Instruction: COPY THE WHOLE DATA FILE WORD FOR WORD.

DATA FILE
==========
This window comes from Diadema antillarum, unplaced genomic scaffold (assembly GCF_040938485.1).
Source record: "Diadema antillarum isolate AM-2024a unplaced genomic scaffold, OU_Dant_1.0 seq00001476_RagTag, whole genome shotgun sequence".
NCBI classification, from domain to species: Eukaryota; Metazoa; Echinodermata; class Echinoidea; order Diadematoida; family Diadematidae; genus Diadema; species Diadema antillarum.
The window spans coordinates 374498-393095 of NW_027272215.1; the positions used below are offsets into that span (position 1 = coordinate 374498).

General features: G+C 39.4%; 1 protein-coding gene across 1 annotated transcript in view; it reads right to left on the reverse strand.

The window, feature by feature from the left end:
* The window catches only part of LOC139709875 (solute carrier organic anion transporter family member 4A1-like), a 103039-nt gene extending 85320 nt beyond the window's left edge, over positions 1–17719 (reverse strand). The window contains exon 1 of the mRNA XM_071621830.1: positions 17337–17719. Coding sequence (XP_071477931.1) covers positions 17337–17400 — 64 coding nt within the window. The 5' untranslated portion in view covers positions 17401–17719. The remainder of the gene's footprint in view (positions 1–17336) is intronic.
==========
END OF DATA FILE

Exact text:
This window comes from Diadema antillarum, unplaced genomic scaffold (assembly GCF_040938485.1).
Source record: "Diadema antillarum isolate AM-2024a unplaced genomic scaffold, OU_Dant_1.0 seq00001476_RagTag, whole genome shotgun sequence".
NCBI classification, from domain to species: Eukaryota; Metazoa; Echinodermata; class Echinoidea; order Diadematoida; family Diadematidae; genus Diadema; species Diadema antillarum.
The window spans coordinates 374498-393095 of NW_027272215.1; the positions used below are offsets into that span (position 1 = coordinate 374498).

General features: G+C 39.4%; 1 protein-coding gene across 1 annotated transcript in view; it reads right to left on the reverse strand.

The window, feature by feature from the left end:
* The window catches only part of LOC139709875 (solute carrier organic anion transporter family member 4A1-like), a 103039-nt gene extending 85320 nt beyond the window's left edge, over positions 1–17719 (reverse strand). The window contains exon 1 of the mRNA XM_071621830.1: positions 17337–17719. Coding sequence (XP_071477931.1) covers positions 17337–17400 — 64 coding nt within the window. The 5' untranslated portion in view covers positions 17401–17719. The remainder of the gene's footprint in view (positions 1–17336) is intronic.